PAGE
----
Morocco’s deadliest earthquake left survivors without food, water and shelter on Sunday. The earthquake is the most disastrous in more than six decades that led to the deaths of over 2,800 till now, the number is likely to increase. Search for the missing people is continued in far flung villages.
Survivors have been spending the last three nights in the open after the earthquake of 6.8 magnitude hit late on Friday. The relief and rescue teams struggled in going to the worst-affected villages in the High Atlas. This is an uneven mountain range with remote settlements which witnessed houses come down like a house of cards.
State TV stated that 2,862 people had died and 2,562 had been wounded. According to state TV, Morocco indicated it would accept help proposals from other nations and would strive to organise them if necessary.
The destruction of Morocco’s cultural legacy was made clearer when local media announced the collapse of a major mosque from the 12th century. Parts of Marrakech’s old city, a UNESCO World Heritage site, were also damaged by the earthquake.
Residents of Moulay Brahim, a community 40 kilometres (25 miles) south of Marrakech, recalled pulling the deceased out of the debris with their own hands. Residents buried a 45-year-old lady and her 18-year-old son on a hillside overlooking the hamlet, with a woman wailing loudly as the body was placed in the ground.
Hussein Adnaie claimed he thought there were still bodies under the adjacent debris as he gathered things from his wrecked home.
Later, a truck with food bags was unloaded, according to local official Mouhamad al-Hayyan, who claimed that the government and civil society organisations had coordinated it.
The little clinic in the village has received 25 bodies, according to the personnel.
Buildings were easily destroyed since many dwellings were constructed with cement and breeze blocks, wood, or mud bricks. It was the worst earthquake to strike Morocco since an earthquake that is believed to have killed at least 12,000 people in 1960.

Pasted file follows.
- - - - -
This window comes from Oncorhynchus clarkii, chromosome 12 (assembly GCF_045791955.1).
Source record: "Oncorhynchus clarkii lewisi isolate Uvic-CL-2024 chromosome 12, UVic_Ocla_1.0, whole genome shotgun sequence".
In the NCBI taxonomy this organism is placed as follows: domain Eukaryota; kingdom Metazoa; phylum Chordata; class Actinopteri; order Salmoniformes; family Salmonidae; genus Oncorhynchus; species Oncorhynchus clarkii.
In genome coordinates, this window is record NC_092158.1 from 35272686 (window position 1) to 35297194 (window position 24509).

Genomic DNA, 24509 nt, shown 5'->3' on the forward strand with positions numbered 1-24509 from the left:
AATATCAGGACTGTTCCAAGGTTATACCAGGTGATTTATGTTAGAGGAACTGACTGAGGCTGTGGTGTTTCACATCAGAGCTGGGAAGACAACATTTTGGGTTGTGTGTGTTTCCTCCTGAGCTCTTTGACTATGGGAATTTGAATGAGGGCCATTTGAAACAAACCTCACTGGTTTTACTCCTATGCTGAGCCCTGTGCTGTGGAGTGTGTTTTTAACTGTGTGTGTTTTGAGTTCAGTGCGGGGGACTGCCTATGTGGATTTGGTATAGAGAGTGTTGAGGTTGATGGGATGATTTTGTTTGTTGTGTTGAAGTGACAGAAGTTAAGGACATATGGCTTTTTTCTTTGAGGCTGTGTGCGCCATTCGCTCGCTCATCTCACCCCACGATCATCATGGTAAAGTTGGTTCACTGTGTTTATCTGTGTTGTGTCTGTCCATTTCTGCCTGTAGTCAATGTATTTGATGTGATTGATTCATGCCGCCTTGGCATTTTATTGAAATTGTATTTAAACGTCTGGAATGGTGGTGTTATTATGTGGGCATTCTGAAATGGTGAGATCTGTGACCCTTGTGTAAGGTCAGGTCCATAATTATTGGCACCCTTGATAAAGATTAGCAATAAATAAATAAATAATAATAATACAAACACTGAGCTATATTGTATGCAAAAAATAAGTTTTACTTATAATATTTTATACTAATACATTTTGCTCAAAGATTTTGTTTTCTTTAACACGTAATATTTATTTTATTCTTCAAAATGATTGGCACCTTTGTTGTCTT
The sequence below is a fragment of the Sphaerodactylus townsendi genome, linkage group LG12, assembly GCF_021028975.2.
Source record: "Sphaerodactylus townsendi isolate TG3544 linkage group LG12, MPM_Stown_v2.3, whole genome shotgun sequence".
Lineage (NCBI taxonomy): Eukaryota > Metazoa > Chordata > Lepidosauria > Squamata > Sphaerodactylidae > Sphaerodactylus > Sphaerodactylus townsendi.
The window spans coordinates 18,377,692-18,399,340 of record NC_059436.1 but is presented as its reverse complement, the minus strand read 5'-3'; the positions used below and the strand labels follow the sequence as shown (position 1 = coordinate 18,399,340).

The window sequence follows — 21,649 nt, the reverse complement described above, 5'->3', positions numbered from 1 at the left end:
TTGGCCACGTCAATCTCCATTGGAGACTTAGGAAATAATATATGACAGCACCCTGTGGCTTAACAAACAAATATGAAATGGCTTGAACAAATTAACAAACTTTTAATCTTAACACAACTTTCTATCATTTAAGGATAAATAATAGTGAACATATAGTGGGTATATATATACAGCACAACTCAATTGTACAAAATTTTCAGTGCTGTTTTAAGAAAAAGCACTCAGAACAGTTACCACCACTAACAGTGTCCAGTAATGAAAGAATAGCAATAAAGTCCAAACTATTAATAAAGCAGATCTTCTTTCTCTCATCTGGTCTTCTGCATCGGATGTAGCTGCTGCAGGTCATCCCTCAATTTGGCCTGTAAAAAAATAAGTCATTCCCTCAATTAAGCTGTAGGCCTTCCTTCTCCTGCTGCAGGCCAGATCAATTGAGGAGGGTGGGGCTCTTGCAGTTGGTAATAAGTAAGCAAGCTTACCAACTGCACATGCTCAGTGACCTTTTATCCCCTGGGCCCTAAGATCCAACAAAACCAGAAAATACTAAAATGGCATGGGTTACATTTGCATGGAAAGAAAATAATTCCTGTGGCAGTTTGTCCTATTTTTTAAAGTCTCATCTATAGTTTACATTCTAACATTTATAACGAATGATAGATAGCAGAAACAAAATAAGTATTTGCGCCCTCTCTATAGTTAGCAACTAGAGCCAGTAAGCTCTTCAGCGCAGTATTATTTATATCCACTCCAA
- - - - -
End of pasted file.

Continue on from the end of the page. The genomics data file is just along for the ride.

Residents of the severely damaged village of Amizmiz observed rescuers using a mechanised digger on a fallen house.
The army established a camp with tents for the homeless after being called in to aid in the rescue attempt. Residents struggled to procure food and supplies because the majority of stores were destroyed or shuttered.
The epicentre of the earthquake was located 72 kilometres (45 miles) southwest of Marrakech, which is renowned among Moroccans and visitors for its mediaeval mosques, palaces, and seminaries that are lavishly decorated with vibrant mosaic tiling in the midst of a maze of rose-colored passageways.
The administration announced on Sunday that it had established a fund for earthquake victims. Additionally, according to the government, it is supplying drinking water, bolstering search and rescue teams, and distributing food, tents, and blankets. According to the World Health Organisation, the tragedy has had an impact on more than 300,000 individuals.
Help from other nations
Spain said that 56 cops and four sniffer dogs had already arrived there, while a second team of 30 personnel and four dogs was on its way to Morocco. On Sunday, Britain announced it will send out a four-person medical assessment team, 60 search-and-rescue personnel, and four dogs. Qatar also announced the departure of its search and rescue team for Morocco.
A small team of disaster specialists sent by the United States, according to a US official, arrived in Morocco on Sunday to examine the situation. US President Joe Biden expressed his “sadness about the loss of life and devastation” due to the quake. While in a conference in Vietnamese capital Hanoi, he said, “We stand ready to provide any necessary assistance to the Moroccan people.”
France stated that it was prepared to assist and was looking forward to a formal request from Morocco.
Other nations that sent aid included Turkey, whose earthquakes in February claimed the lives of almost 50,000 people. The Turkish squad had not yet left by Sunday.